TIGHT SECURITY: Deputy President William Ruto arrives at the International Criminal Court premises. Photo/File
AU ministers head to New York over ICC
African Union representatives will meet the UN Security Council next month to discuss possible withdrawal from the International Criminal Court.
In February 8 letter, the AU told the council the Ministerial Committee of Ministers of Foreign Affairs will be New York to discuss a decision by African heads of state to develop a roadmap that could lead to withdrawal.
However, the AU did not take a firm decision to pull out from the Rome Statue establishing the ICC.
The date of the forthcoming visit was not given.
Kenya and other African nations have said the ICC is biased against Africa and cites its crimes against humanity case against Deputy President William Ruto and journalist Joshua Sang in connection with the 2007-08 PEV.
Kenya and the AU say there is no credible evidence and the cases should be terminated.
AU Commission chairman Erastus Mwencha told the council African leaders are concerned the ICC was not honouring their requests to terminate cases against Ruto and Sudanese President Omar al- Bashir.
Mwencha said the cases are distracting leaders who should be focusing on challenges facing their countries.
“It has become even more imperative he attention of our leaders is not distracted with incessant cases before the ICC to the detriment and the threat of instability to our countries and our dear continent,” Mwencha said.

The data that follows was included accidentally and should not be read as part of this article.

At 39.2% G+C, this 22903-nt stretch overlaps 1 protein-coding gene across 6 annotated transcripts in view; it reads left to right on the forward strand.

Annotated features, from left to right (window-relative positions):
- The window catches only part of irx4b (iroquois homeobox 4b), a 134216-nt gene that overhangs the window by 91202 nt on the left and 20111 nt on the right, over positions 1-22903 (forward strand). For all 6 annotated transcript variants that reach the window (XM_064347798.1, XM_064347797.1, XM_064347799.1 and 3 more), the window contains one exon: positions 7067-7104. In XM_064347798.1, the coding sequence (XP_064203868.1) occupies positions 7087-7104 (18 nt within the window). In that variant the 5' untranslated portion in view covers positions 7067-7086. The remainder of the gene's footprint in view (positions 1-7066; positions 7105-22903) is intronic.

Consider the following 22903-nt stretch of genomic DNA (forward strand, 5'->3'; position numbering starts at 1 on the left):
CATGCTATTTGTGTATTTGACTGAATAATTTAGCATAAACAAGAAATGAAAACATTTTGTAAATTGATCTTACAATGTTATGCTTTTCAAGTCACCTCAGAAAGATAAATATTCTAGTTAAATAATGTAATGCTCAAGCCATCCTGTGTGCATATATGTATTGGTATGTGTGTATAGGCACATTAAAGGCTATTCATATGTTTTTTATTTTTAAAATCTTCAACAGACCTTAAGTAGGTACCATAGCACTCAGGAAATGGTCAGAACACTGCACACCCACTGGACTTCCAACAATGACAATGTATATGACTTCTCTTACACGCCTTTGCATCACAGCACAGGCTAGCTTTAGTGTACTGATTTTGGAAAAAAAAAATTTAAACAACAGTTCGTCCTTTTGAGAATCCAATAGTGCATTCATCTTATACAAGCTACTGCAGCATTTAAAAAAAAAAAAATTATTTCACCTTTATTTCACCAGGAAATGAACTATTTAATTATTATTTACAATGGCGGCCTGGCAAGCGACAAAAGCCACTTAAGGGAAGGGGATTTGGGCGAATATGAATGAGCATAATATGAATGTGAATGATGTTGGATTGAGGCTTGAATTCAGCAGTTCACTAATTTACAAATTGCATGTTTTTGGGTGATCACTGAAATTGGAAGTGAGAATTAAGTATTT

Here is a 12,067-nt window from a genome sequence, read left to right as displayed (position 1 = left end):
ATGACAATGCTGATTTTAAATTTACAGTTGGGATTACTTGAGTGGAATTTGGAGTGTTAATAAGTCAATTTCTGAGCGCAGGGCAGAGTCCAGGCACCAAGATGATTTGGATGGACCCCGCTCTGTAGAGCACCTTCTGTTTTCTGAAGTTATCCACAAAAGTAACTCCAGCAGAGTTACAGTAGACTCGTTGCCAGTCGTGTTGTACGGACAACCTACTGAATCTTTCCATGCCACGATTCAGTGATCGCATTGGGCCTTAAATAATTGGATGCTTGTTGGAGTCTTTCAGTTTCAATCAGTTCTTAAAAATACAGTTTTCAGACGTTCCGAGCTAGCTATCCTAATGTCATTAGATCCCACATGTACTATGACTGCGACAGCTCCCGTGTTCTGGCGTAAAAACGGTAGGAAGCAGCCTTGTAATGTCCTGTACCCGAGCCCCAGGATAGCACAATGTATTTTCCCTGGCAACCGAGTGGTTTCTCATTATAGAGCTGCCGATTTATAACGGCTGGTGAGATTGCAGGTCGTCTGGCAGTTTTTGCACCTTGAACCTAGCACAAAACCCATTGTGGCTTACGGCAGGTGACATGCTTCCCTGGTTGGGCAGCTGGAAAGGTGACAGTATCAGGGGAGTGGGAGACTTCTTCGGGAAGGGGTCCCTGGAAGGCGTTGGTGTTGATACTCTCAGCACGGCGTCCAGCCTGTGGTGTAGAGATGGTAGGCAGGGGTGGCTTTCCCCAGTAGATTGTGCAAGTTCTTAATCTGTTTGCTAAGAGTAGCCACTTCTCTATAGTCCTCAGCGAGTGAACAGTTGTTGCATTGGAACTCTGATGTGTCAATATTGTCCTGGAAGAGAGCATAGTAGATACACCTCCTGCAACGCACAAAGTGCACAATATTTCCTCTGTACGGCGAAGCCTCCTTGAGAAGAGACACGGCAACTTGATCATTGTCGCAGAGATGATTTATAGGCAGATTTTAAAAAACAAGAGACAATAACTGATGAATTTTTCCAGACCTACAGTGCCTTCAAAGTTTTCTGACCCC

He told Security Council President Rafael Ramirez the African presidents had tasked foreign ministers to discuss “all issues that have been consistently raised by the African Union.”
On January 31, the AU General Assembly meeting in Addis Ababa, Ethiopia, adopted a proposal by President Uhuru Kenyatta for the AU to develop a withdrawal roadmap.
It also adopted a report by AU foreign ministers drawing a a red line on ICC handling of the Ruto and Sang cases, seeking immediate termination.
Uhuru says Africa has no option but immediate withdrawal from the “dysfunctional instrument”, referring to the Rome Statute, because its mainstay is humiliating
Africans and distracting their governments from their mandates.
He said Africa must refuse to be carried along in an international system he said disregards national sovereignty and tramples on the security and dignity of Africans.
The ICC’s utility at a time of global turmoil is extremely limited, the President said.